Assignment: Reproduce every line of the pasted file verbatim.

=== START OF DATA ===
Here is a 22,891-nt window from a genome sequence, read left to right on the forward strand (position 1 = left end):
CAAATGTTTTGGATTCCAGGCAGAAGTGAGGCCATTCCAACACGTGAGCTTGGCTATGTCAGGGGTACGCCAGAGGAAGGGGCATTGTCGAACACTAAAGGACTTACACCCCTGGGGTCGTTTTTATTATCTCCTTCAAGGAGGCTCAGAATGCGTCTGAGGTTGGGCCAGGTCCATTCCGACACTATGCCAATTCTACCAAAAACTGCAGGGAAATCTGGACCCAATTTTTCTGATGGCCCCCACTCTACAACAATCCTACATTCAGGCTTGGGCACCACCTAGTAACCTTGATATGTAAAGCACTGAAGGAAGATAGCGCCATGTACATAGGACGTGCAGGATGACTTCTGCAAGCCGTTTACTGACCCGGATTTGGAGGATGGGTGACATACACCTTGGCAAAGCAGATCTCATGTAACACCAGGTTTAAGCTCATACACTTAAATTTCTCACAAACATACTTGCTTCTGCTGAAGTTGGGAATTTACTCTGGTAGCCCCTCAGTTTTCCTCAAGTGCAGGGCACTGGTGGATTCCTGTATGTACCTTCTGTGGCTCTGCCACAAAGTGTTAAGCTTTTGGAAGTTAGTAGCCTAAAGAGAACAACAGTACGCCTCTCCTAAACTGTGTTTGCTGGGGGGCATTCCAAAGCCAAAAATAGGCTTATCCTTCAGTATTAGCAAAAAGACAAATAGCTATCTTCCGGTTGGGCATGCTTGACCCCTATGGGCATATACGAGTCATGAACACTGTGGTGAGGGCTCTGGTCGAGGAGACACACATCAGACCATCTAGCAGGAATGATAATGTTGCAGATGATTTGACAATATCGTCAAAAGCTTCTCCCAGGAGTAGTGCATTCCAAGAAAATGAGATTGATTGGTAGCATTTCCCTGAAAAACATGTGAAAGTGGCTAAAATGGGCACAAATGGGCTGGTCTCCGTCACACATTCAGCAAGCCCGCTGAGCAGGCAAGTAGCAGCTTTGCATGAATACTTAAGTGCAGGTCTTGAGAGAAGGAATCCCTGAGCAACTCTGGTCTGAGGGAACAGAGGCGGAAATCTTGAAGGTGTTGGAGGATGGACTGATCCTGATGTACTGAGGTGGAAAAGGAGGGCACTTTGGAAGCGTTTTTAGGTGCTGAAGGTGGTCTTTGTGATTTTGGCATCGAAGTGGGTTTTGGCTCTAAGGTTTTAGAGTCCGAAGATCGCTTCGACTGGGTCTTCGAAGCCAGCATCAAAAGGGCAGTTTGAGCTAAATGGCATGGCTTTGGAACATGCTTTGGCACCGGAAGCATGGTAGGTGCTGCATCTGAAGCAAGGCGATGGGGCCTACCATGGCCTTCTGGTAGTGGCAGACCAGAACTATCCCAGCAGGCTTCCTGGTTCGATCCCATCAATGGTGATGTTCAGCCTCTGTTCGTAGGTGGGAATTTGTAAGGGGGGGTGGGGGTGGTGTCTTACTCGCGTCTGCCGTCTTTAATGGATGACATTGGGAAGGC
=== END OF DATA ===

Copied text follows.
Here is a 22,891-nt window from a genome sequence, read left to right on the forward strand (position 1 = left end):
CAAATGTTTTGGATTCCAGGCAGAAGTGAGGCCATTCCAACACGTGAGCTTGGCTATGTCAGGGGTACGCCAGAGGAAGGGGCATTGTCGAACACTAAAGGACTTACACCCCTGGGGTCGTTTTTATTATCTCCTTCAAGGAGGCTCAGAATGCGTCTGAGGTTGGGCCAGGTCCATTCCGACACTATGCCAATTCTACCAAAAACTGCAGGGAAATCTGGACCCAATTTTTCTGATGGCCCCCACTCTACAACAATCCTACATTCAGGCTTGGGCACCACCTAGTAACCTTGATATGTAAAGCACTGAAGGAAGATAGCGCCATGTACATAGGACGTGCAGGATGACTTCTGCAAGCCGTTTACTGACCCGGATTTGGAGGATGGGTGACATACACCTTGGCAAAGCAGATCTCATGTAACACCAGGTTTAAGCTCATACACTTAAATTTCTCACAAACATACTTGCTTCTGCTGAAGTTGGGAATTTACTCTGGTAGCCCCTCAGTTTTCCTCAAGTGCAGGGCACTGGTGGATTCCTGTATGTACCTTCTGTGGCTCTGCCACAAAGTGTTAAGCTTTTGGAAGTTAGTAGCCTAAAGAGAACAACAGTACGCCTCTCCTAAACTGTGTTTGCTGGGGGGCATTCCAAAGCCAAAAATAGGCTTATCCTTCAGTATTAGCAAAAAGACAAATAGCTATCTTCCGGTTGGGCATGCTTGACCCCTATGGGCATATACGAGTCATGAACACTGTGGTGAGGGCTCTGGTCGAGGAGACACACATCAGACCATCTAGCAGGAATGATAATGTTGCAGATGATTTGACAATATCGTCAAAAGCTTCTCCCAGGAGTAGTGCATTCCAAGAAAATGAGATTGATTGGTAGCATTTCCCTGAAAAACATGTGAAAGTGGCTAAAATGGGCACAAATGGGCTGGTCTCCGTCACACATTCAGCAAGCCCGCTGAGCAGGCAAGTAGCAGCTTTGCATGAATACTTAAGTGCAGGTCTTGAGAGAAGGAATCCCTGAGCAACTCTGGTCTGAGGGAACAGAGGCGGAAATCTTGAAGGTGTTGGAGGATGGACTGATCCTGATGTACTGAGGTGGAAAAGGAGGGCACTTTGGAAGCGTTTTTAGGTGCTGAAGGTGGTCTTTGTGATTTTGGCATCGAAGTGGGTTTTGGCTCTAAGGTTTTAGAGTCCGAAGATCGCTTCGACTGGGTCTTCGAAGCCAGCATCAAAAGGGCAGTTTGAGCTAAATGGCATGGCTTTGGAACATGCTTTGGCACCGGAAGCATGGTAGGTGCTGCATCTGAAGCAAGGCGATGGGGCCTACCATGGCCTTCTGGTAGTGGCAGACCAGAACTATCCCAGCAGGCTTCCTGGTTCGATCCCATCAATGGTGATGTTCAGCCTCTGTTCGTAGGTGGGAATTTGTAAGGGGGGGTGGGGGTGGTGTCTTACTCGCGTCTGCCGTCTTTAATGGATGACATTGGGAAGGC